Another question - Albert Hourani's book - I read an interesting review by the reader Cal on GR. Why do you think he devoted so very little pages to the holocaust; it is true that it is important to take this into the discussion of the formation of Israel! My only possible explanation is that so MUCH has been written.... Still a very strange omission! What do you think?

Both You and Sharon, I would be ever so happy if you linked the titles of the books you mentioned. You do this in the following manner - &book:then here you write the title of the book& . Instead of & you type in [ at the beginning and :] at the end. Skip the colon before the bracket at the end - the computer keep putting in it as eyes! If I do it correctly you will not see it! This saves so much time for those of us reading and trying to check out the books you recommend. Thanks!!!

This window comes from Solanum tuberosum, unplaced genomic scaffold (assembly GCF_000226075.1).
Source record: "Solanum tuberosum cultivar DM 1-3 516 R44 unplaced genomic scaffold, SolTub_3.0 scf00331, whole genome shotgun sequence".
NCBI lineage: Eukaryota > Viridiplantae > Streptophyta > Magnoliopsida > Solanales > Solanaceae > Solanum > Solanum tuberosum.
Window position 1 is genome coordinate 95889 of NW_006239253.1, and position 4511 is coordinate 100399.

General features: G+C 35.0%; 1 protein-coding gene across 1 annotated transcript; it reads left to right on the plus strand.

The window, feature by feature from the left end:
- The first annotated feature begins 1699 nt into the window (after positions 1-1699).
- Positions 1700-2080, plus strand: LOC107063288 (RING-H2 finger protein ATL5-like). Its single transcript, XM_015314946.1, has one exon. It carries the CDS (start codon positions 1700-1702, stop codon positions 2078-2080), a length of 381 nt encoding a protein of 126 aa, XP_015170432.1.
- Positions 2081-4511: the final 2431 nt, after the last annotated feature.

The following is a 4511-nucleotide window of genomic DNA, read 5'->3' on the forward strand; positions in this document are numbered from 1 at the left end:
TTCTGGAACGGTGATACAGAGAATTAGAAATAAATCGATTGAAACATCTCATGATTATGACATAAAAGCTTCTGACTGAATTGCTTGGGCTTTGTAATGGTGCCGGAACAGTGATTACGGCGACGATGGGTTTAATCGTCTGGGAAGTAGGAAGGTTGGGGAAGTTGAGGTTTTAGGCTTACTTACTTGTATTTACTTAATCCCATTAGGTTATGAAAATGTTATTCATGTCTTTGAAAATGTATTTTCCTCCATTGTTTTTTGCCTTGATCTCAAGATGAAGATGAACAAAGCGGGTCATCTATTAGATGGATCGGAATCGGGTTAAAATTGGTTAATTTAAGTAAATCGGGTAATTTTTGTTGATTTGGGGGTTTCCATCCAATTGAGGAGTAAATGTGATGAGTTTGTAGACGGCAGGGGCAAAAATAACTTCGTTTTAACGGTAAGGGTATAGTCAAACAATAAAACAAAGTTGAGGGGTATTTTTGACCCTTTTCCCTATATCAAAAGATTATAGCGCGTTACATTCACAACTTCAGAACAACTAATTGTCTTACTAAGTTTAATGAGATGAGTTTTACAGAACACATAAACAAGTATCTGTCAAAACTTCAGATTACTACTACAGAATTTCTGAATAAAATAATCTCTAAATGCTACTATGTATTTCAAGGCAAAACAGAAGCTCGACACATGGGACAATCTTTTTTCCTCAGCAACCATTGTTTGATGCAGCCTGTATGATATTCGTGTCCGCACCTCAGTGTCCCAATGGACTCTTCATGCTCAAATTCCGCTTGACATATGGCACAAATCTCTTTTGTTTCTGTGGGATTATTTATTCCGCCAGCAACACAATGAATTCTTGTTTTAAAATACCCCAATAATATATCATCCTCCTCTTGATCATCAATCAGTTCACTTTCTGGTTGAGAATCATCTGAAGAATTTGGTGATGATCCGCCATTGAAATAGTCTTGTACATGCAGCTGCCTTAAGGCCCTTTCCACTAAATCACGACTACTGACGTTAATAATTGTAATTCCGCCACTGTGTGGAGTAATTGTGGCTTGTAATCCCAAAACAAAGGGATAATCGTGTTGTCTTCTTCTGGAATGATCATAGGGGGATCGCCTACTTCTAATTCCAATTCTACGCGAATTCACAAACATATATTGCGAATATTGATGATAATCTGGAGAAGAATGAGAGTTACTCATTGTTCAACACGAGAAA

Susanna - Censored by GoodReads (susannag) | 79 comments Great if they were on the bookshelf, too!


message 11: by Bibliophile (new)

Bibliophile | 22 comments Sharon wrote: "Hi, Bibliophile,
I'm sorry it took me so long to get back to you with the recommendations about Saladin, but Coeur de Lion has been keeping me busy in Cyprus.


Sharon, wow, thank you so much for all of these book recommendations - they are going straight on my Goodreads list (which grows every longer!) The Ibn Jubayr books sounds right up my alley, since I love Sicily (I am sure you have read the wonderful Normans in Sicily compilation by Lord Norwich!) I have a particular fondness for William II because he was the force behind the glorious cathedral in Monreale - one of the most beautiful things I have ever seen. I never realized he was married to a Plantagenet, though. Silly me!